Barney Frank told the panel on ABC’s This Week that “I don’t think anyone’s vote was changed” when Barack Obama endorsed the legalization of same-sex marriage — but that might be too optimistic an analysis. The New York Times reports that the White House went on a charm offensive with leaders of faith organizations, including and perhaps especially African-American churches where opposition to gay marriage runs high. So far, the charm offensive has had mixed results:
About two hours after declaring his support for same-sex marriage last week, President Obama gathered eight or so African-American ministers on a conference call to explain himself. He had struggled with the decision, he said, but had come to believe it was the right one.
The ministers, though, were not all as enthusiastic. A vocal few made it clear that the president’s stand on gay marriage might make it difficult for them to support his re-election. …
In the end, Mr. Coates, who supports civil marriages for gay men and lesbians, said that most of the pastors, regardless of their views on this issue, agreed to “work aggressively” on behalf of the president’s campaign. But not everyone. “Gay marriage is contrary to their understanding of Scripture,” Mr. Coates said. “There are people who are really wrestling with this.”
This was the danger of going on the record, a danger Obama’s allies on the Left apparently discounted. Obama drove turnout in 2008 in part through the enthusiastic participation of these very same churches. Having now sided with the people who call these black pastors and congregations “bigots,” especially in North Carolina where two-thirds of black voters supported Amendment One, Obama is not at risk of having them flip to Mitt Romney — but he does risk losing that enthusiasm, fundraising, and organization.
It’s not just about the policy itself, either. The churches now wonder whether Obama will back efforts to force churches to perform same-sex marriages, a topic which one religious leader broached with the President during one of the calls:
“Some of the faith communities are going to be afraid that this is an attack against religious liberty,” Mr. Hunter remembered telling the president.
“Absolutely not,” Mr. Obama insisted. “That’s not where we’re going, and that’s not what I want.”
Really? The Obama administration’s track record on religious freedom singularly argues otherwise. Most recently, the White House stabbed their allies in health-care reform in the Catholic Church in the back by using the ObamaCare law that the US Conference of Catholic Bishops supported to create a mandate that requires church organizations to pay for contraception, sterilization, and abortifacients. Even more to the point, the Obama administration tried to apply the ADA to force a church to rehire a minister they’d terminated, an attempt that got a 9-0 rebuke from the Supreme Court.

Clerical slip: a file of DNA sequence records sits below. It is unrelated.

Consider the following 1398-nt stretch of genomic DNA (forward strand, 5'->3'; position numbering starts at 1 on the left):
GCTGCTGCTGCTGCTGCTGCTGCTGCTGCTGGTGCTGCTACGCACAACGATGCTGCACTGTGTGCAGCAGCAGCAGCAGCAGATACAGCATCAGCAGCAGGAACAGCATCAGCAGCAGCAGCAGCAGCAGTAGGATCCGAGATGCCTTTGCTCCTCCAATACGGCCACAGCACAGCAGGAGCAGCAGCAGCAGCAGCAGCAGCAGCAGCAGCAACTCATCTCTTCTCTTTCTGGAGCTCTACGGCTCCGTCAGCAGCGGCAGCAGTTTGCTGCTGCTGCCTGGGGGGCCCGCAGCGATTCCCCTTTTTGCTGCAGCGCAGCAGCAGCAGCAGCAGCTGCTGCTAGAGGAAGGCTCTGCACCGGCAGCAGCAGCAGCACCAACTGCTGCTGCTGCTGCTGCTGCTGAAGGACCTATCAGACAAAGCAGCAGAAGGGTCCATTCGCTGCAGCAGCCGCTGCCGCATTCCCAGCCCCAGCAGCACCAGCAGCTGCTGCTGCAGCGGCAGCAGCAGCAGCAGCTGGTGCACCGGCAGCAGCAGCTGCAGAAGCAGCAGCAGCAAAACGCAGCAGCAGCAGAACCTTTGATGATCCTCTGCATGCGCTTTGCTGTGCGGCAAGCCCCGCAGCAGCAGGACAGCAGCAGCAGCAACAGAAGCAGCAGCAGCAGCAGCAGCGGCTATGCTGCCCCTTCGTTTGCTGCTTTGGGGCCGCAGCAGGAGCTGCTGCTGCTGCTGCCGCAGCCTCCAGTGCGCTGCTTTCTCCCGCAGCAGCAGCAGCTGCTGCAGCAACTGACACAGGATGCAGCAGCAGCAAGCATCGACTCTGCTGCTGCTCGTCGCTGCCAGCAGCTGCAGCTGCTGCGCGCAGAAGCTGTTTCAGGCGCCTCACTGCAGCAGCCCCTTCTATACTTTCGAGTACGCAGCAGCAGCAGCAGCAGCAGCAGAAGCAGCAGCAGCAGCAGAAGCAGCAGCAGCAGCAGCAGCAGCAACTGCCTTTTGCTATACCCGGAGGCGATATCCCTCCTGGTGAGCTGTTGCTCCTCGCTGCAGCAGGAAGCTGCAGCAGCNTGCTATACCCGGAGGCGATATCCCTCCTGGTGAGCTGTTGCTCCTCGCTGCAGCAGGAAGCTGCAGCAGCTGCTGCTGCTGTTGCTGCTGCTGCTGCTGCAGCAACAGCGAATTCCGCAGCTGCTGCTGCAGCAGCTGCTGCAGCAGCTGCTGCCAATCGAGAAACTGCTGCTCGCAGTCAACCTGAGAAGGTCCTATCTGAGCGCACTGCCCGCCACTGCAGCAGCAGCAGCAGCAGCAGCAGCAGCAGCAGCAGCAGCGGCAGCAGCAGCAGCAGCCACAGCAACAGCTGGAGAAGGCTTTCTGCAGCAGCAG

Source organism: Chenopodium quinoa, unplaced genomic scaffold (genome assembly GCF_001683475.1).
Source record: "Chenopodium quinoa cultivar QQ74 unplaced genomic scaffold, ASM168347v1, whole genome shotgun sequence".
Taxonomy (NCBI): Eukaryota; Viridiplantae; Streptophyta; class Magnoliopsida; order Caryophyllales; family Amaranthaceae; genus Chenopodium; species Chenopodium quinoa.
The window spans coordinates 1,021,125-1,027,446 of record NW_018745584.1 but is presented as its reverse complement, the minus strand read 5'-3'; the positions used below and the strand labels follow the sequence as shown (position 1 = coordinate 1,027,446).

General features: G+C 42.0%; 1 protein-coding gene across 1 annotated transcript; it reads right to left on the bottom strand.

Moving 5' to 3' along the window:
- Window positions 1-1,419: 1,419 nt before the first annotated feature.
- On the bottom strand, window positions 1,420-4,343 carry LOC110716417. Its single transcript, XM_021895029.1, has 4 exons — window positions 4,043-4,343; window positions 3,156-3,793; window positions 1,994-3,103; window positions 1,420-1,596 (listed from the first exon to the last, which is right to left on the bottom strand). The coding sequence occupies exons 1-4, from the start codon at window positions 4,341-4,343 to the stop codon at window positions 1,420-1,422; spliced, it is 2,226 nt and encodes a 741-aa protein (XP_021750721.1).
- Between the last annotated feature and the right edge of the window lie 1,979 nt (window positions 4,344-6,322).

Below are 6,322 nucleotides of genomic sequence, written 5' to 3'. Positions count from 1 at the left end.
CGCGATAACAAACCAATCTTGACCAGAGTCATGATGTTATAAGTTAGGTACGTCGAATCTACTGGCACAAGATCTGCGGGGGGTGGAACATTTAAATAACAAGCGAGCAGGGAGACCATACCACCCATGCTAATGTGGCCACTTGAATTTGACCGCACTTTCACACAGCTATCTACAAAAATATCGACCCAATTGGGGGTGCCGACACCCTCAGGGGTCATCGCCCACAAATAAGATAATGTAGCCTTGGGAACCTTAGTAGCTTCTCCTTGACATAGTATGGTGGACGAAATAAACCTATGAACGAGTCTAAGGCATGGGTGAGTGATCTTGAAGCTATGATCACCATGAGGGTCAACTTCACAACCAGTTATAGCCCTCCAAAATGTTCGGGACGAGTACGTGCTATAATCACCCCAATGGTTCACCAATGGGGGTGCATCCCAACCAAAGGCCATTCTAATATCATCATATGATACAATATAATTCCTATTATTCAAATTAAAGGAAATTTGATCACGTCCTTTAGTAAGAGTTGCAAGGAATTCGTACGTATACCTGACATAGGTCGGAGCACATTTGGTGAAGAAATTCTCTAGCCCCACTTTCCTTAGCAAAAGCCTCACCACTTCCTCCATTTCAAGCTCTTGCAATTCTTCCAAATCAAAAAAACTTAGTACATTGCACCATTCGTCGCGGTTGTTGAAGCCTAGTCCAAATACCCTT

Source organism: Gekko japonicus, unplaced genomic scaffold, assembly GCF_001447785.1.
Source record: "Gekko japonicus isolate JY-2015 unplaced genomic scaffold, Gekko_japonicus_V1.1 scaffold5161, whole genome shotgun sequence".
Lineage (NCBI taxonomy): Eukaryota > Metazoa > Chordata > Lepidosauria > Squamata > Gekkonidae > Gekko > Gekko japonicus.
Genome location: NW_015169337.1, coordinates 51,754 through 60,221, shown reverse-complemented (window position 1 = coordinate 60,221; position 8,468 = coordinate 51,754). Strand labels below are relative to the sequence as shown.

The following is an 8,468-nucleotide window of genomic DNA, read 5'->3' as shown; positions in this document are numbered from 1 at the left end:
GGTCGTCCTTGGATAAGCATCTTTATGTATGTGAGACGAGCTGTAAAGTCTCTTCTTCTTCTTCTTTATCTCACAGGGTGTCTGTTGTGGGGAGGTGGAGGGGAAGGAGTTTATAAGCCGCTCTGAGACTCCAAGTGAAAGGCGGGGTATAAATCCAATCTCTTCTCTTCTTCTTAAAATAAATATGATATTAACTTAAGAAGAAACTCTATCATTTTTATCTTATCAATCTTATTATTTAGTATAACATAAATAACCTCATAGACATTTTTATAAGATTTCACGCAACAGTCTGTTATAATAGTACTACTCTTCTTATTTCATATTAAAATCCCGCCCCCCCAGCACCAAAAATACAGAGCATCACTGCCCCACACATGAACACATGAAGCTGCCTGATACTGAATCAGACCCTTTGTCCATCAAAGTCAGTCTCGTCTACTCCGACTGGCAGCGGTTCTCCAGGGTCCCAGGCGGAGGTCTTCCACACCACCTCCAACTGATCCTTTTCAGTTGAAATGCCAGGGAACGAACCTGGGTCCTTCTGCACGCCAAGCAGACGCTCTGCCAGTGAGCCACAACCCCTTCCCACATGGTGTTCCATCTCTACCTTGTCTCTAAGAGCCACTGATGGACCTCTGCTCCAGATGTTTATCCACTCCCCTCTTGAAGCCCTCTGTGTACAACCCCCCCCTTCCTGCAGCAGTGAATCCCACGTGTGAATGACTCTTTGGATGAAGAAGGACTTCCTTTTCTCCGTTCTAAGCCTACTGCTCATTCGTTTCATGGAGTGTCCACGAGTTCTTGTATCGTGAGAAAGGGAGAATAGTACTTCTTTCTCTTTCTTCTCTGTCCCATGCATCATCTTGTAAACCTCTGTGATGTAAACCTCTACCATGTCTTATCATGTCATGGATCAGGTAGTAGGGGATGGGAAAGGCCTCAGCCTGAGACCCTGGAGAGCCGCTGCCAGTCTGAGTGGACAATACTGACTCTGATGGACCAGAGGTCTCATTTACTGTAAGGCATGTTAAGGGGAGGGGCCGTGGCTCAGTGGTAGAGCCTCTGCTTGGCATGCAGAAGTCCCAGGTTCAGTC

The only time this President is solicitous of religious freedom and principles is when he’s trying to cover his own rear end.
On the other hand, Obama’s declaration has resulted in a lot of enthusiasm at churches … for Romney, as Andrew Malcolm explains:
Near the end of the competitive part of the recent Republican presidential primary season, Gov. Mitt Romney began showing growing support among evangelical voters. The Mormon had been losing that influential portion of the GOP base by lopsided proportions. Not anymore.
Thank you, Barack Obama. …
In a major examination of evangelical support for Romney the Deseret News Sunday quoted several Southern academics. Dave Woodard of Clemson University called Obama’s carefully-staged statement a gift for Romney highlighting his candidacy’s uniqueness in supporting traditional marriage.
“I don’t think there’s any doubt he’s sealed the deal,” with most evangelical voters, Woodard told the paper. “I think he can make up for any other problems he has with them with just this one issue.”
Woodard added: “There is beginning to be some genuine enthusiasm for Mitt Romney. They’re not just going to talk about his Sunday morning activities. He has the convictions on the issues they like.”
Newsweek may have crowned Obama with a secular halo this weekend, but he’s not getting hosannas from the churches — and that might be all it takes to send Obama into retirement in January 2013.